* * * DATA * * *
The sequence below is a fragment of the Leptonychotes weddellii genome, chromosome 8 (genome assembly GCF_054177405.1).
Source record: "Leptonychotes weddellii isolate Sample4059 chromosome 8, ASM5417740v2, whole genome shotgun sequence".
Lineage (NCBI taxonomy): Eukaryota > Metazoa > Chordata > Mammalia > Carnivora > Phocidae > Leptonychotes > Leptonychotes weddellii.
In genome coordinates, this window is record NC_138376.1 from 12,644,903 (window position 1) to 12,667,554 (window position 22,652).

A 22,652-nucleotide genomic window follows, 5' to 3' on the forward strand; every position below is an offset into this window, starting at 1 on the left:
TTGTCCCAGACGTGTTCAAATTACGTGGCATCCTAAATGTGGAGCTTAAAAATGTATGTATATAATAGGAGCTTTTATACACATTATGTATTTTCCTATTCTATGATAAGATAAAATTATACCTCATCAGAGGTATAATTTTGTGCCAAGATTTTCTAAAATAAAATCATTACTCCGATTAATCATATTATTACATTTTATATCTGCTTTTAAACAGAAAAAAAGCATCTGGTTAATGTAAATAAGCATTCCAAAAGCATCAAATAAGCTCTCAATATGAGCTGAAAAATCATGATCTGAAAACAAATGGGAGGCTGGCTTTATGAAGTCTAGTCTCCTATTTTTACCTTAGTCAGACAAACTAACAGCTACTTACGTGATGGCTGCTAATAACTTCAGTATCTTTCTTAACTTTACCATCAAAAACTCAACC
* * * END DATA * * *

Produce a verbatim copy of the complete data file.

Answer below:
The sequence below is a fragment of the Leptonychotes weddellii genome, chromosome 8 (genome assembly GCF_054177405.1).
Source record: "Leptonychotes weddellii isolate Sample4059 chromosome 8, ASM5417740v2, whole genome shotgun sequence".
Lineage (NCBI taxonomy): Eukaryota > Metazoa > Chordata > Mammalia > Carnivora > Phocidae > Leptonychotes > Leptonychotes weddellii.
In genome coordinates, this window is record NC_138376.1 from 12,644,903 (window position 1) to 12,667,554 (window position 22,652).

A 22,652-nucleotide genomic window follows, 5' to 3' on the forward strand; every position below is an offset into this window, starting at 1 on the left:
TTGTCCCAGACGTGTTCAAATTACGTGGCATCCTAAATGTGGAGCTTAAAAATGTATGTATATAATAGGAGCTTTTATACACATTATGTATTTTCCTATTCTATGATAAGATAAAATTATACCTCATCAGAGGTATAATTTTGTGCCAAGATTTTCTAAAATAAAATCATTACTCCGATTAATCATATTATTACATTTTATATCTGCTTTTAAACAGAAAAAAAGCATCTGGTTAATGTAAATAAGCATTCCAAAAGCATCAAATAAGCTCTCAATATGAGCTGAAAAATCATGATCTGAAAACAAATGGGAGGCTGGCTTTATGAAGTCTAGTCTCCTATTTTTACCTTAGTCAGACAAACTAACAGCTACTTACGTGATGGCTGCTAATAACTTCAGTATCTTTCTTAACTTTACCATCAAAAACTCAACC